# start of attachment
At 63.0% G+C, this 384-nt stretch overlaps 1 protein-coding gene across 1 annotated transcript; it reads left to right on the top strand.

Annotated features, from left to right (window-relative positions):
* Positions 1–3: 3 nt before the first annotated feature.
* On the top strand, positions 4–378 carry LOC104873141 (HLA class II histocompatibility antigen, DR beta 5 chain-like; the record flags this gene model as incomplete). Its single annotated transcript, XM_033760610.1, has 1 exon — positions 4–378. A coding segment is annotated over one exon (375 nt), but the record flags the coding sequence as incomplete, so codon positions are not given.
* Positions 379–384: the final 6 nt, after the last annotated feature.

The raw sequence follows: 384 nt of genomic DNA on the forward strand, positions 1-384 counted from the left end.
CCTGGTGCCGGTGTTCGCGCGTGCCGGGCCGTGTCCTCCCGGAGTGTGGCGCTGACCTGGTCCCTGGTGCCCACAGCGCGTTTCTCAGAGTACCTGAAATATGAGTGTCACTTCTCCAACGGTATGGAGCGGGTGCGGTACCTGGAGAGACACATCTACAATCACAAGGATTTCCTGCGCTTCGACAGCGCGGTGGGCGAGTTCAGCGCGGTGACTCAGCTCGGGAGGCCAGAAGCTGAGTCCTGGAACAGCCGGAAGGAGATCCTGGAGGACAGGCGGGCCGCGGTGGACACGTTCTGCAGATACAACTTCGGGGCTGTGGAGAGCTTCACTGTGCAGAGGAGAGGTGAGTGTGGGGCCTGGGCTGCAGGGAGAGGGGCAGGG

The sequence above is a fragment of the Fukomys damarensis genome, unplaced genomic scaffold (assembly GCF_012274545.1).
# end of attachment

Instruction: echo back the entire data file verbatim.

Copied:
At 63.0% G+C, this 384-nt stretch overlaps 1 protein-coding gene across 1 annotated transcript; it reads left to right on the top strand.

Annotated features, from left to right (window-relative positions):
* Positions 1–3: 3 nt before the first annotated feature.
* On the top strand, positions 4–378 carry LOC104873141 (HLA class II histocompatibility antigen, DR beta 5 chain-like; the record flags this gene model as incomplete). Its single annotated transcript, XM_033760610.1, has 1 exon — positions 4–378. A coding segment is annotated over one exon (375 nt), but the record flags the coding sequence as incomplete, so codon positions are not given.
* Positions 379–384: the final 6 nt, after the last annotated feature.

The raw sequence follows: 384 nt of genomic DNA on the forward strand, positions 1-384 counted from the left end.
CCTGGTGCCGGTGTTCGCGCGTGCCGGGCCGTGTCCTCCCGGAGTGTGGCGCTGACCTGGTCCCTGGTGCCCACAGCGCGTTTCTCAGAGTACCTGAAATATGAGTGTCACTTCTCCAACGGTATGGAGCGGGTGCGGTACCTGGAGAGACACATCTACAATCACAAGGATTTCCTGCGCTTCGACAGCGCGGTGGGCGAGTTCAGCGCGGTGACTCAGCTCGGGAGGCCAGAAGCTGAGTCCTGGAACAGCCGGAAGGAGATCCTGGAGGACAGGCGGGCCGCGGTGGACACGTTCTGCAGATACAACTTCGGGGCTGTGGAGAGCTTCACTGTGCAGAGGAGAGGTGAGTGTGGGGCCTGGGCTGCAGGGAGAGGGGCAGGG

The sequence above is a fragment of the Fukomys damarensis genome, unplaced genomic scaffold (assembly GCF_012274545.1).